A few days ago, my cousin Bill and two friends of his and myself were up a tributary of the North Fork for a mid-morning through late evening fishing trip.

Expectations were high because the weather was right for seeing hatches of mayflies and just warm enough for fishing hoppers and terrestrial insects too. We were really looking forward to laying out long leaders and hooking fish until late. Bumping into a grizzly was not on our agenda.

It turns out my cousin has a bear phobia. I wasn’t made aware of that fact until just before the sun set. We had cut some bear tracks, not uncommon in the Shoshone National Forest, but his questions about bears and what would we do if we encountered one, were not given much of an answer or thought.

The answer was, “That’s what bear spray is for” and “we’ll make a lot of noise” when asked. He seemed assured at that point, so with no further questions we hiked off to go fishing.

We fished a lot and once we left the tracks of humans behind. The four of us made a lot of noise as “Fish on,” bounced back and forth, echoed from the volcanic cliffs that afternoon. That should have kept bears and other anglers far away from us we thought. The technique worked great until the sun dropped over the Absarokas and we could no longer see as well in the coming shadows and darkness.

Since I often see bears, both black and grizzly, that time of night on the river, I will emit loud piercing whistles from time to time to let the bear, wolf or whatever else know where I am. Unfortunately, I chose that moment to really get a good whistle off, at the same time I was coming up behind my “cuz,” who was casting upstream and facing away from me.

Before I could say, “Hey, Bear” as a follow up to my whistle, my “cuz” nearly leaped clear of his wading boots. Can’t say that I blame him, I probably would have done the same thing, maybe more, if some idiot had just walked up behind me and shrilly whistled unexpectedly.

“What the blankety-blank was that?” my cousin yelled after he let go of the lodgepole he had managed to climb nimbly while on the way out of his wading boots. His demeanor had changed from one of a serious angler to one with a panicked look on his now pale face. “What time do the bears come out?”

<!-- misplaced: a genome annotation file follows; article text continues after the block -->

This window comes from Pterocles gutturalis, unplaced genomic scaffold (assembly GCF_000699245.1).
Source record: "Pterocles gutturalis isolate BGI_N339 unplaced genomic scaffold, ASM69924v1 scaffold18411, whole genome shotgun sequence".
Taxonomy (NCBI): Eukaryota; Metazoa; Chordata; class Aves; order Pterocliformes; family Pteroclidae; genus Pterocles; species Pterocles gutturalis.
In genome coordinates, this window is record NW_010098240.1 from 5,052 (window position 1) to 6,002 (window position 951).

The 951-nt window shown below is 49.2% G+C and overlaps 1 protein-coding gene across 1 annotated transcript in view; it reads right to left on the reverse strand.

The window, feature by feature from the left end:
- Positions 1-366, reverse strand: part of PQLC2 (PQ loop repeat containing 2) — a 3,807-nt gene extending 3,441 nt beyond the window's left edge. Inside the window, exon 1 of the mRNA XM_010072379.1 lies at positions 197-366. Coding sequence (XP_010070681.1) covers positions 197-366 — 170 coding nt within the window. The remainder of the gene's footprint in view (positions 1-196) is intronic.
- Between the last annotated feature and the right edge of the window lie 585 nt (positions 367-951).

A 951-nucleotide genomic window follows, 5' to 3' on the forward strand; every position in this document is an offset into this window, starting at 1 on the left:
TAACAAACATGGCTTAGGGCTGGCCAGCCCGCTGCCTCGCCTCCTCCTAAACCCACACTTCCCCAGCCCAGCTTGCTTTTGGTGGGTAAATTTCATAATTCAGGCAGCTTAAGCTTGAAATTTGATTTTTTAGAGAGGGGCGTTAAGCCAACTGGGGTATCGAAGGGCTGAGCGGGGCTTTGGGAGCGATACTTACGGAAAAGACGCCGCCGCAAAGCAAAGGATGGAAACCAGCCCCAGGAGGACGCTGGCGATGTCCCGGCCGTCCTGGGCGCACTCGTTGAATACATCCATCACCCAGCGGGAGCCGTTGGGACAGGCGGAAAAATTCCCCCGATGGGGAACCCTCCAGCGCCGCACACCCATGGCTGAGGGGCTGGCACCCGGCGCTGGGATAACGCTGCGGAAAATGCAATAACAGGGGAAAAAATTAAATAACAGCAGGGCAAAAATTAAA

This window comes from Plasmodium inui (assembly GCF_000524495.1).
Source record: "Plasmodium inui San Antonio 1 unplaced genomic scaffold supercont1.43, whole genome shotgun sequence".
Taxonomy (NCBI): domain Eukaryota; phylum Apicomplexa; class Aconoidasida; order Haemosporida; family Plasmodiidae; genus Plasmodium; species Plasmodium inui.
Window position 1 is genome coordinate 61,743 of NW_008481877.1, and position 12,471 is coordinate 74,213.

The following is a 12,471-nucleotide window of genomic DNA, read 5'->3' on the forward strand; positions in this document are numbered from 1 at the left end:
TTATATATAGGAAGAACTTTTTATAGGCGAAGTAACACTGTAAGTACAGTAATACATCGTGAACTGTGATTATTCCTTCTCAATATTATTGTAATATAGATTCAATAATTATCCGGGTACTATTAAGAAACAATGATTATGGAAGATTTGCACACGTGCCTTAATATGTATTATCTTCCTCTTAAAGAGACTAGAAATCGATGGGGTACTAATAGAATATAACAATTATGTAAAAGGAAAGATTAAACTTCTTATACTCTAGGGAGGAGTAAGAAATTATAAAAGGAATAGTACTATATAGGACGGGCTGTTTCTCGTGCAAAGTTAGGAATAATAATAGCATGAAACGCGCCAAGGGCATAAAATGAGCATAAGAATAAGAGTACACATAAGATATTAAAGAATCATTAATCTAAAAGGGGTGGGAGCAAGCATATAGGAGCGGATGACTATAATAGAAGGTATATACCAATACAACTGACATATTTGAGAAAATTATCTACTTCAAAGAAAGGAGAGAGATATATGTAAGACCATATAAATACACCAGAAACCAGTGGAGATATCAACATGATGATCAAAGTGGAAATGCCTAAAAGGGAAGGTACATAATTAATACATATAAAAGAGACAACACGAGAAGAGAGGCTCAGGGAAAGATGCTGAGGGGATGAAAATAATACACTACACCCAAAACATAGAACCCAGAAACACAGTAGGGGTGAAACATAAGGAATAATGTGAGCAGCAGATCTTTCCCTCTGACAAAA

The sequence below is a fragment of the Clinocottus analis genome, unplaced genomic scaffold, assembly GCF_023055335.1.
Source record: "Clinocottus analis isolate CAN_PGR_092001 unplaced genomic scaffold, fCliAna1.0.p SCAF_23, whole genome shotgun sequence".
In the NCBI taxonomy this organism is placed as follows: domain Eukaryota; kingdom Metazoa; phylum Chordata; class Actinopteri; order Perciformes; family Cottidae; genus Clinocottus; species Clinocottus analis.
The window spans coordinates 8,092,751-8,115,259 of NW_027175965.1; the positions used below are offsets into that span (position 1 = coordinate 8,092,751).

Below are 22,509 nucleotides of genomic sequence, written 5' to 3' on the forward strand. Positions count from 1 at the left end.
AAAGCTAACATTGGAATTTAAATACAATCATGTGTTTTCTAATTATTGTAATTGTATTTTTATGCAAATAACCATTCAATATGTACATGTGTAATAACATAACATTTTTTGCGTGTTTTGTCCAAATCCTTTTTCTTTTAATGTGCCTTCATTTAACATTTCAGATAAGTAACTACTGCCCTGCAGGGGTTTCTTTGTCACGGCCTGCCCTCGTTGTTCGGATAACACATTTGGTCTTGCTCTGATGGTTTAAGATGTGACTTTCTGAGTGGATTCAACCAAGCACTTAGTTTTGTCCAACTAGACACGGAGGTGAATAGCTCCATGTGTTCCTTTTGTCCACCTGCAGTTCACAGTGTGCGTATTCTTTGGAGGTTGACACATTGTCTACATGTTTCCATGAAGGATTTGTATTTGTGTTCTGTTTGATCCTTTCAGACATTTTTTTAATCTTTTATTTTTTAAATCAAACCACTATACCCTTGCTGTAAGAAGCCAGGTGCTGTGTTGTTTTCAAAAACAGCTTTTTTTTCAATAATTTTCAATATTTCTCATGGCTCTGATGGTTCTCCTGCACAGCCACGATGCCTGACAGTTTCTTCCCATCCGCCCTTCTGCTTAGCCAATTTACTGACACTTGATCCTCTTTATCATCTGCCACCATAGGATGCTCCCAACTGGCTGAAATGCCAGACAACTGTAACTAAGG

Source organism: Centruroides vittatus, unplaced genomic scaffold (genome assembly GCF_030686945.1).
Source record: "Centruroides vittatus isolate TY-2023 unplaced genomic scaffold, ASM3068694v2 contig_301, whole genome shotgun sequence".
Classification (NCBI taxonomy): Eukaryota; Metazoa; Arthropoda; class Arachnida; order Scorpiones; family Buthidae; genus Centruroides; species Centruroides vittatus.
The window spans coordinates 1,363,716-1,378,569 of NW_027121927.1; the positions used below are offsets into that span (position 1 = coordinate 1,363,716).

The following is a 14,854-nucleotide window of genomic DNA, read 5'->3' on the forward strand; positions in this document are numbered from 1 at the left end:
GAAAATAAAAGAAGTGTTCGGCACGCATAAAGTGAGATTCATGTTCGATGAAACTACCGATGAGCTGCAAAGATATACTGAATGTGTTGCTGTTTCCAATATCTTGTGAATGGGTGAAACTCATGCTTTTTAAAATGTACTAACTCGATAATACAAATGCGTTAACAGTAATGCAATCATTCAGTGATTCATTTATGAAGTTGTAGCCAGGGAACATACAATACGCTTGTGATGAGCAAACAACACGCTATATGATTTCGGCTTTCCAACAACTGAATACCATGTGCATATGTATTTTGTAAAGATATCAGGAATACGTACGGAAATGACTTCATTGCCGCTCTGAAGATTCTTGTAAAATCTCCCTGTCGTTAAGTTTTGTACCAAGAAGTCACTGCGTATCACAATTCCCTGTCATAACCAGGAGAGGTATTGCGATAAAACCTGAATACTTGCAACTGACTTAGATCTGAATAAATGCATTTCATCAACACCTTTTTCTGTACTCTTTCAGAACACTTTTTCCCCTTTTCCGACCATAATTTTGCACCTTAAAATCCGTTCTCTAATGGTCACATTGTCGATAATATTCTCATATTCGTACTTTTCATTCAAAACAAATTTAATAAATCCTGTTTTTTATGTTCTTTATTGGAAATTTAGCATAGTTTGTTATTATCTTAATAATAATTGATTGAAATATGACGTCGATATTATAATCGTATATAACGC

“About now. That’s why I whistled,” I said. “It’s time for the spinner fall. Aren’t we going to stay and see if it comes off this evening?”

“No way, Dude! It’s late! Are you nuts?” The verbal assault kept up for awhile, then I asked him if he was afraid of bears. Believe it or not, he said, “No!”

That was good enough for me, so I pointed out the car was not much more than a half mile down the creek by now and almost within sight. I tried to calm him down by saying we wouldn’t see any bears tonight anyway because I just whistled a few minutes ago and bears don’t come out until after the spinner fall this time of year.

At that moment, destiny intervened and a bear walked into the picture. Not just a bear, but a big boar grizzly bear, and he was not coming down, up or across the river, but directly down the trail between us and the protective environment of our vehicle.

Yep. My cousin freaked big time. So did his friends and, honestly, I wasn’t all that cool at the moment either. Thankfully, the bear was not looking for a fight and when he heard Bill scream, he hightailed it for the next mountain range. I know the bear was checking his own underwear, if he had any, after the fear factor and subsequent adrenaline boost resided. I’m sure of this fact because I checked mine, after Bill’s scream scared the devil out of me, too, for by now, three of us were off and moving quickly in the opposite direction of the bear and for the same reasons. No one wants to be around a mentally deranged individual – bear, human or otherwise.

After 50 yards or so, we all calmed down and discovered Bill wasn’t with us while the rest of us had begun hustling back to the car. So, we went back to where Bill was standing and looking in the direction the bear had gone. When we reached Bill he said, “I told you I wasn’t afraid of bears.”

Who was I, Steve and Mike, his two friends to argue? He was still where he was when all the commotion and adrenaline calmed down. The bear and us were not in the same places. I certainly won’t have to worry about bear attacks with him around in the future, but we never did get to experience the mayfly spinner-fall that night. A trade off, I guess, in order to keep a favorite cousin and his friends coming back every September for some great fishing. Bears not invited, of course.

Bumping into a bear, when stumbling back to the car after a long day’s fishing, is not what an angler wants to have happen. Carrying bear spray, especially more than one can where it is handy on a belt and convenient to use, is the best advice one can give an angler or any other outdoor enthusiast, especially in the fall once the hunting season has begun. September is the month bear activity increases in riparian areas where rivers and streams flow. Wade softly, cast far and fish hard, but look around – a lot.

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